The back of Post’s house faces south, so that the solar PV array receives plenty of winter sun to produce solar energy. In addition, lots of insulation and a tight outer envelope — a home’s physical barriers separating inside and outside air — result in very few air leaks. The appliances and the lighting are all Energy Star-rated, so the energy load is low.

“The additional insulation, passive orientation and tight envelope are easy additions,” Campaigne says. “These elements pay back in less than five years in energy savings and will continue to give back for the 100-plus years the house is appreciated. A geothermal system, PV array, and other high-tech additions will likely pay back in less than 10 years. These are the elements that allow the home to get to net-zero energy use.”

Mathematically speaking, not to mention the environmental benefits, going net zero was a no-brainer for Post.


John Post is photographed in back of his home in Bantam on September 16, 2019. His house (background) has a 10 kilowatt solar photovoltaic system on the roof.

“If I had built this house to code, an energy engineer calculated that it would cost about $5,000 a year for all of its energy needs,” Post says. “I spend less than $0 for all of my energy because I get a check from Eversource for all of the electricity that I don’t use and send back to the grid. So, if you look at the savings per year of $5,000, I’ll break even in seven years when I’ll have paid for the extra upfront cost of construction to make the house so efficient.”

In fact, Post was asked by Eversource to hold tours at his house for three technical high schools. He had about 150 10th- and 11th-grade students, who are studying to become electricians, plumbers and carpenters, come through his house on three separate dates. On another occasion, a local environmental studies class also took a tour, as well as many interested adults from the area.

“Building this home has given me an enormous amount of peace of mind because I am making a contribution to this global problem,” says Post, who also drives an electric car powered by electricity from the solar panels on his roof. He stores the car in the green barn, where he also has a small workshop for projects. The red barn is the hub for all farming/gardening activities.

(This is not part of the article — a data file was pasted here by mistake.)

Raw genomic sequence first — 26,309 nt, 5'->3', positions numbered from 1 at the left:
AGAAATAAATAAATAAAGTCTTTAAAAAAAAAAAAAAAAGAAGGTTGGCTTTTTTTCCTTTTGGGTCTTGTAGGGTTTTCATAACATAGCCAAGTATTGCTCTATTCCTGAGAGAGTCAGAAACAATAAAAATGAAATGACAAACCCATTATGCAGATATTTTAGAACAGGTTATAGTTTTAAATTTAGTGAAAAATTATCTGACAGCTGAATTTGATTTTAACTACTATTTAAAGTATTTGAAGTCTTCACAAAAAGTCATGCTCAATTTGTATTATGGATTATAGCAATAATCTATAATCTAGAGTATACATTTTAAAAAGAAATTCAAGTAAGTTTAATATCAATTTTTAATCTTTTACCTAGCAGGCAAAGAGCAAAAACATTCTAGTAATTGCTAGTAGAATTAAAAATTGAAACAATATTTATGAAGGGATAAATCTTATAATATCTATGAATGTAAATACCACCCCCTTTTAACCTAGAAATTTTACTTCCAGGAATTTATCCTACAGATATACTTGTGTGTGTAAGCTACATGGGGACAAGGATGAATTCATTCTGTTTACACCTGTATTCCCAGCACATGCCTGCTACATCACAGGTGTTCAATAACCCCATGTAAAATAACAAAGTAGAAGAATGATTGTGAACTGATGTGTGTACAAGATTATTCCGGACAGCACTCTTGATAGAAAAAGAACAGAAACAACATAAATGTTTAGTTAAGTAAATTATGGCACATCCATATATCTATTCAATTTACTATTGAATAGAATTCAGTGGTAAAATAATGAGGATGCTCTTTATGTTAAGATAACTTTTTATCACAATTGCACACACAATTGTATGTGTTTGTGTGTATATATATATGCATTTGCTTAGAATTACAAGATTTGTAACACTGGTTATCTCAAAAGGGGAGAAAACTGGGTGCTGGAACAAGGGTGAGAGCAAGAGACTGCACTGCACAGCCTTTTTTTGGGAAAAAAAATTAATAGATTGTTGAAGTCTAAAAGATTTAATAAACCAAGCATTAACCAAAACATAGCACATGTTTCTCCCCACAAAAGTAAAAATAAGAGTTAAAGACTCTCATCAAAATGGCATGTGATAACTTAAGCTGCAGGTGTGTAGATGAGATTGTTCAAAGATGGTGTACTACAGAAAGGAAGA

“The net-zero approach really represents what we need to do with all new homes given their impact on climate change over their life,” Campaigne says. “We are leaving a legacy of homes that hopefully will be in use for the next century.”

And just as the beauty of White Flower Farm and Litchfield County left a lasting impression on Post, he’s hoping that the visual beauty of his property and living net zero will leave an imprint on his grandkids — the next generation — who enjoy running around the garden, eating cherry tomatoes, blackberries and raspberries.

“All the vegetables, fruit and flowers are ‘locally grown,’ so there’s a zero-carbon footprint in getting from farm to table,” says Post, carrying on his mother’s love of gardening. “There is an enormous pleasure in giving away produce to family and friends. And there’s no fuel needed to ship any of it. It’s just me walking to the garden.”

This article appeared in the November 2019 issue of Connecticut Magazine. You can subscribe here, or find the current issue on sale hereSign up for our newsletter to get the latest and greatest content from Connecticut Magazine delivered right to your inbox. Got a question or comment? Email, or contact us on Facebook @connecticutmagazine or Twitter @connecticutmag.